Lea Kirby-Hill believes the worst of the COVID-19 pandemic’s aftershocks such as substance abuse and mental health issues are yet to be realized.
“We have not seen the real impact but it’s coming,” she said. “The effects of the pandemic are just trickling in.”
Her Kirby Rehabilitation Inc., which on Wednesday marked the opening of its office in Matteson, its second south suburban location, is gearing up for that impact, adding staff in areas such as crisis intervention and bringing on mental health professionals.
A year ago, Kirby rolled out its mobile crisis response team, working with area police departments in domestic violence and mental health crisis situations.
Kirby-Hill, a Country Club Hills resident, opened a location last July in Dolton called The Comfort Zone, which provides 24/7 help to south suburban residents. The Matteson location, in office space near the Matteson Holiday Inn off the Interstate 57 and U.S. 30 interchange, will expand those efforts, she said.
Kirby Rehabilitation has developed a close collaboration with officials in Dolton, including the police and fire chiefs, but the crisis response service is available to police departments throughout the south suburbs, said Kirby-Hill, founder as well as president and CEO.
Along with responding to domestic violence incidents and assisting police, the crisis response team members are able to offer an alternative to a trip to the hospital or jail for people experiencing a mental health crisis, Kirby-Hill said.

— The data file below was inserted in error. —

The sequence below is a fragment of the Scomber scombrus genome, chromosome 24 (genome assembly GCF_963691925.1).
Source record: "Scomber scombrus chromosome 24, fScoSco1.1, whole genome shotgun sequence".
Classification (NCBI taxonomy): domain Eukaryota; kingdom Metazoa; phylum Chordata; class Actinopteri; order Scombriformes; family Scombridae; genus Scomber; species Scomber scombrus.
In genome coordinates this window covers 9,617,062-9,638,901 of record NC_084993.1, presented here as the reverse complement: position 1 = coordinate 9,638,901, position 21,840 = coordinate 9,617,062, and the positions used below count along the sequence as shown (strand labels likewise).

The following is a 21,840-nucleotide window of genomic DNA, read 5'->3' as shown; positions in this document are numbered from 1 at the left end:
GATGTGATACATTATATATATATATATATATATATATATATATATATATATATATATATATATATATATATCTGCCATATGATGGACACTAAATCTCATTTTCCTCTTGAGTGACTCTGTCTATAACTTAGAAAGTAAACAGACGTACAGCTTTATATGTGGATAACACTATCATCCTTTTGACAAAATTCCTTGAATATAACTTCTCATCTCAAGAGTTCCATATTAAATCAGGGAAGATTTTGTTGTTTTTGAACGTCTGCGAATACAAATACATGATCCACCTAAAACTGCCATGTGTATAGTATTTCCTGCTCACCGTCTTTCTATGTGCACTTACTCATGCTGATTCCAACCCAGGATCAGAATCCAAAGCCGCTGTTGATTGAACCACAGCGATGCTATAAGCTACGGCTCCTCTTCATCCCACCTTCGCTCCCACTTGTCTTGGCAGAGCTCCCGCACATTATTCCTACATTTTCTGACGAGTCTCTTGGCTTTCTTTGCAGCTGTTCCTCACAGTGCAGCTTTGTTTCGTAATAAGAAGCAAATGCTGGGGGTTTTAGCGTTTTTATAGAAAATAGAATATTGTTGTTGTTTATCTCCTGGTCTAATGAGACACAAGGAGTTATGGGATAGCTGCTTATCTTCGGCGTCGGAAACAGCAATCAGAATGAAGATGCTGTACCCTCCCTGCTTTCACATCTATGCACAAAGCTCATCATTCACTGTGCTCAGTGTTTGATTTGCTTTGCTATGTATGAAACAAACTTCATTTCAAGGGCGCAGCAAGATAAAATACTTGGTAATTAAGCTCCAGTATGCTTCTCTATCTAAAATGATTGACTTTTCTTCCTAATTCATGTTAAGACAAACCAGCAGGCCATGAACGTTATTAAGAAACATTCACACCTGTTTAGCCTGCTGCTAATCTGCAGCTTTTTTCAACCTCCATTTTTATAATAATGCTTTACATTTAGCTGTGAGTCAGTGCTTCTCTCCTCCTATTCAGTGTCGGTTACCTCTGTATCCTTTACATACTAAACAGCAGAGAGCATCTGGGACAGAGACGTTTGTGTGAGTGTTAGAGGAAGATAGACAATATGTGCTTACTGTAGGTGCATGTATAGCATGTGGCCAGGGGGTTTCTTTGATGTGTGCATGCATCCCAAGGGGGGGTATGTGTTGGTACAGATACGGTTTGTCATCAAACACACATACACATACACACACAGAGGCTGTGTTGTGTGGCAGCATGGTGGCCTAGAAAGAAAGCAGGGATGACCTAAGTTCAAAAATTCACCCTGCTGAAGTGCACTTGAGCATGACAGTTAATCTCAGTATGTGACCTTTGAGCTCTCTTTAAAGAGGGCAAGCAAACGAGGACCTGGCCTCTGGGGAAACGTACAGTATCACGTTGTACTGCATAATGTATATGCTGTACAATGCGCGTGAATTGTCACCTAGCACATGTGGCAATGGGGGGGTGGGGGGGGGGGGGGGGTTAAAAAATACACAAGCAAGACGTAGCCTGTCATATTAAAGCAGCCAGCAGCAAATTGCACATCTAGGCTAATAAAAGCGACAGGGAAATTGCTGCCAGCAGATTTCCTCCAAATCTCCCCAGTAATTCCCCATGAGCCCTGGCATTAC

“We’re supporting the police and decreasing the number of incarcerations,” she said. “We are there to de-escalate the situation.”
Kirby Rehabilitation recently began showing commercials on Chicago television stations to promote its services in substance abuse and mental health.
A young Black man talks to the camera saying “I just want to feel happy, I want to feel connected,” interspersed with images of him drinking alcohol and being helped home by friends after overindulging.
“I just need help,” he says, before information about connecting with Kirby Rehabilitation is shown.
Speaking at Wednesday’s ribbon cutting, state Rep. Debbie Meyers-Martin, D-Olympia Fields, said the impact of the COVID-19 pandemic has “shone a bright light on health disparities in our community, and mental health being one of them.”
“It is important for us to feel we finally have something that is very much needed and something we deserve in the Southland,” Meyers-Martin said.
More than two decades ago, Kirby-Hill started what was then called Today’s Single Parent, which was an outgrowth of her needing to find resources, as a single mom, for her two daughters.
The group used a community center in a Hyde Park grocery store, then later had office space in Chicago’s Roseland community.
Kirby Rehabilitation was organized in December 2016.
Kirby Rehabilitation is a for-profit business and gets revenue through fees for services, Medicaid reimbursement and grants, including grants totaling $1.3 million to fund the mobile response unit, Kirby-Hill said.